SEATTLE, WA – You just can’t make this stuff up.
First, a member of the Seattle city council votes to defund police by a huge amount, and adds that further cuts are necessary, all in the name of social justice.
Then, someone commits a minor crime against her, and she wants the police to respond and prosecute the “criminal.”
Then, she also helped write city legislation that makes the offense not a crime, and not punishable by jail time and restitution.
Are you keeping up?
Screenshot courtesy of westseattleblog
It’s been said that social justice warriors don’t really know what they want. They just want something. And they want to be mad.
That couldn’t be a more accurate statement to describe the scenario seen this week in Seattle.
Lisa Herbold is a member of Seattle’s uber-liberal city council. She’s been a main campaigner for the “defund the police” movement, casting a vote to cut right at 20% of the Seattle Police budget. That move has passed the council and gone into effect.
Herbold called the police, though, when a man threw a rock at her West Seattle home, striking a living room window with a sound like a gunshot, she said.
Jason Rantz, with KTTH Radio researched the matter and read the police report where Herbold stated:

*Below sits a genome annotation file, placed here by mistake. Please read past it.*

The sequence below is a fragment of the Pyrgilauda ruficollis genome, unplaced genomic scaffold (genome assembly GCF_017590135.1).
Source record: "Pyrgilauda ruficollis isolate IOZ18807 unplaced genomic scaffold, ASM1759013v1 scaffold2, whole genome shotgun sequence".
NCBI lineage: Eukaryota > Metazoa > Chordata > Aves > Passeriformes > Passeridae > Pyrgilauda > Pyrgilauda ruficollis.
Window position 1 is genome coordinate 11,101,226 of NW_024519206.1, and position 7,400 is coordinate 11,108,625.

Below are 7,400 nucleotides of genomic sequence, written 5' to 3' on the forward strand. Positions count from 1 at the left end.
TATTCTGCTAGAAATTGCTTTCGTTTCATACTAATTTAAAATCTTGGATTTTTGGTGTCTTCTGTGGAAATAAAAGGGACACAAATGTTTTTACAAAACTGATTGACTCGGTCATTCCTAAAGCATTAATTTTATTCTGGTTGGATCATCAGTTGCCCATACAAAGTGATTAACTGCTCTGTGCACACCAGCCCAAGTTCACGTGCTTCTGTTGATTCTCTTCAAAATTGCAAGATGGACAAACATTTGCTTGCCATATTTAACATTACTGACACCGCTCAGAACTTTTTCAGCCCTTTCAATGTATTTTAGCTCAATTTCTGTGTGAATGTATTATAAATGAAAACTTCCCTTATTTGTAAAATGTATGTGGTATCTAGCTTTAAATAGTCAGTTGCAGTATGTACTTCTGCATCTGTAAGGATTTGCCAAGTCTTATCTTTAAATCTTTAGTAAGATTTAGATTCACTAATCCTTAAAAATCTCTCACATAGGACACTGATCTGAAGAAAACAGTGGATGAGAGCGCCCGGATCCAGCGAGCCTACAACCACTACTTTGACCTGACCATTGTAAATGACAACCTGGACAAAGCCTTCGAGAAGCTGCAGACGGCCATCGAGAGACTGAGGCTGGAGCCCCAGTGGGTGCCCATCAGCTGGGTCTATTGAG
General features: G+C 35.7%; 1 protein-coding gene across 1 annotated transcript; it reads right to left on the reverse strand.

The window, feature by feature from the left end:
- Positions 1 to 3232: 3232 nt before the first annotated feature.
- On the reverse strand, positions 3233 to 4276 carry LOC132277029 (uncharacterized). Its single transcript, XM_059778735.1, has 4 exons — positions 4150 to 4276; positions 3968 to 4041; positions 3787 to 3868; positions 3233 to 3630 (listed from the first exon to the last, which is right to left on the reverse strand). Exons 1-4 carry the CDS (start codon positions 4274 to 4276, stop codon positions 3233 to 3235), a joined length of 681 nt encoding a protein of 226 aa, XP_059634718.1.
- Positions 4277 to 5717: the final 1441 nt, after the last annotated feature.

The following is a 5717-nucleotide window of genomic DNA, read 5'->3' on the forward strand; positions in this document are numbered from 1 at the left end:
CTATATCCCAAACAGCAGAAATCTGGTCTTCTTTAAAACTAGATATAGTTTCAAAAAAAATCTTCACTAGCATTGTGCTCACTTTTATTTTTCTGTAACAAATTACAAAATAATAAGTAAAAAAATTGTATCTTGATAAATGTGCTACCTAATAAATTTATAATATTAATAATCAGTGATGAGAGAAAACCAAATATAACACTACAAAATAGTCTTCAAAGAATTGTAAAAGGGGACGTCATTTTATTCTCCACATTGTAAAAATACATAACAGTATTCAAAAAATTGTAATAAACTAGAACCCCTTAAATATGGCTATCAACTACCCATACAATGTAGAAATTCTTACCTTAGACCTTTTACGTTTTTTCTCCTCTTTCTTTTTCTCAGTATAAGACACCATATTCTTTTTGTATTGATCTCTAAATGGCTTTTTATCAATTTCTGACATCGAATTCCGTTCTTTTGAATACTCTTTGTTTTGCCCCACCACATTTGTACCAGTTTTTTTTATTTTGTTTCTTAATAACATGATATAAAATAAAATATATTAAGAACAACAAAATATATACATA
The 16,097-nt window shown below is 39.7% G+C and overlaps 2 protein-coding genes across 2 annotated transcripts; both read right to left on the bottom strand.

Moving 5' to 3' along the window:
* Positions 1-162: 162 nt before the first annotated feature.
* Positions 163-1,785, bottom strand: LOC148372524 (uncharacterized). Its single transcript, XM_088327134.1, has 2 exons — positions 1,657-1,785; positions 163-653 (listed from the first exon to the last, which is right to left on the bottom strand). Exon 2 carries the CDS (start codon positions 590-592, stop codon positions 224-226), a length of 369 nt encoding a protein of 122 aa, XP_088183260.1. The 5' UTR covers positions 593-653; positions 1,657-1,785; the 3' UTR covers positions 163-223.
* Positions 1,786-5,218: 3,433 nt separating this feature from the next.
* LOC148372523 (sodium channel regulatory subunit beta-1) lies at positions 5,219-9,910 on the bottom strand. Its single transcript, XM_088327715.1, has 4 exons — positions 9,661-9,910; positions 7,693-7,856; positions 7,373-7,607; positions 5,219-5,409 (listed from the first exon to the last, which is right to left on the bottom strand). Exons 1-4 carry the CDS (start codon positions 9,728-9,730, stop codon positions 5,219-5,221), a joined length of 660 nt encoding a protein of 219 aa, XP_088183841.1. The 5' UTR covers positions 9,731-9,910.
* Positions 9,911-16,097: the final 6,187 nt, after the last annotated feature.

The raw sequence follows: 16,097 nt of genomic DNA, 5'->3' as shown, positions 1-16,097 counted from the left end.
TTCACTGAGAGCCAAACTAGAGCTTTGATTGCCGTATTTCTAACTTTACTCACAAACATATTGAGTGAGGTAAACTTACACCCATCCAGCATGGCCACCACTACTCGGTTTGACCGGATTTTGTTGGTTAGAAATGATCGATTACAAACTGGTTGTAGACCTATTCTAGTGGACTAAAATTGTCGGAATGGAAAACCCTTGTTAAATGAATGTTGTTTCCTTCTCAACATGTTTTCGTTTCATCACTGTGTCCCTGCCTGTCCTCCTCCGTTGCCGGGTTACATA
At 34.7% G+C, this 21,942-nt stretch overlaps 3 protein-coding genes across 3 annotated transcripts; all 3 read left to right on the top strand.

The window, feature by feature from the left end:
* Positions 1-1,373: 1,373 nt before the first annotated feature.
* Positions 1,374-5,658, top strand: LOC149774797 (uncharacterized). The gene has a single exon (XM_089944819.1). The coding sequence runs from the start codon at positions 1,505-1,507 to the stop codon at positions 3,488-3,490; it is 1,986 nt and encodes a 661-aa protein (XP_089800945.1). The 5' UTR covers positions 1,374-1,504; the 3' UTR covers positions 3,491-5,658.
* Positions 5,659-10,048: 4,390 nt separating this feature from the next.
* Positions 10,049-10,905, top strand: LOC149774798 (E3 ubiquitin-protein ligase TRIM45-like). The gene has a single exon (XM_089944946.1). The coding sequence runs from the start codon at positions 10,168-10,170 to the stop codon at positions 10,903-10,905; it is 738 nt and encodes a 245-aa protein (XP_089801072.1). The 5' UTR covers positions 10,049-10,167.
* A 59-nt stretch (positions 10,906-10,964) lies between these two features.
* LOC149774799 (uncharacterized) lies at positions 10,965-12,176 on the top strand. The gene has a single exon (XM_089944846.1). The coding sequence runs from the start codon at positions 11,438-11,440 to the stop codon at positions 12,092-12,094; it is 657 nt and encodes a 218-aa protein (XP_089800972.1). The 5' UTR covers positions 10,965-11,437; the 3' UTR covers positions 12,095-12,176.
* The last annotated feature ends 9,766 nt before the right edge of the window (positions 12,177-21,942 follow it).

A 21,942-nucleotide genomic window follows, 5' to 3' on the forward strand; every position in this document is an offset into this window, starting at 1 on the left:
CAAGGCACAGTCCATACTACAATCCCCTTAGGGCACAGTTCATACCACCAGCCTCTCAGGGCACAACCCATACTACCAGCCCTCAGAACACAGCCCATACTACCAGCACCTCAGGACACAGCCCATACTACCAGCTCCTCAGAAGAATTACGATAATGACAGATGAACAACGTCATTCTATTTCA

“She was on the west side of the living room near the kitchen when she heard a loud noise that sounded like a gunshot and dove into the kitchen for cover.”
A neighbor who witnessed the incident said he spotted an “unathletic and bad runner” leaving the scene.
Herbold expressed that she wants a criminal investigation into the incident at her home. And rightfully so.
The problem with that notion is that Herbold has also authored legislation that would make minor crimes like throwing a rock at someone’s house essentially non-punishable. Or at least easily defended, with no real liability for the “criminal.”
Herbold’s new bill, dubbed the “poverty defense” and modeled after a draft proposal by radical defenders, instructs prosecutors to consider dismissing charges against a suspect “experiencing symptoms of a behavioral health disorder” while committing the crime.
Under current laws, a mental disorder means any organic, mental, or emotional impairment that has substantial adverse effects on a person’s cognitive or volitional function. Under Herbold’s “poverty defense” proposal, most misdemeanor suspects would be let off the hook if they commit a crime to meet a basic need.
In other words, if you are robbed of your wallet and cell phone, and the thief NEEDED those things, there is no crime.
Jason Rantz agreed that the criminal should be caught and punished. There’s just the problem of the new legislation:
“He broke the law and should be punished.
“But in Seattle, thanks to councilmembers like Herbold, we don’t punish criminals. We have an aversion to putting people in jail who are threats to society.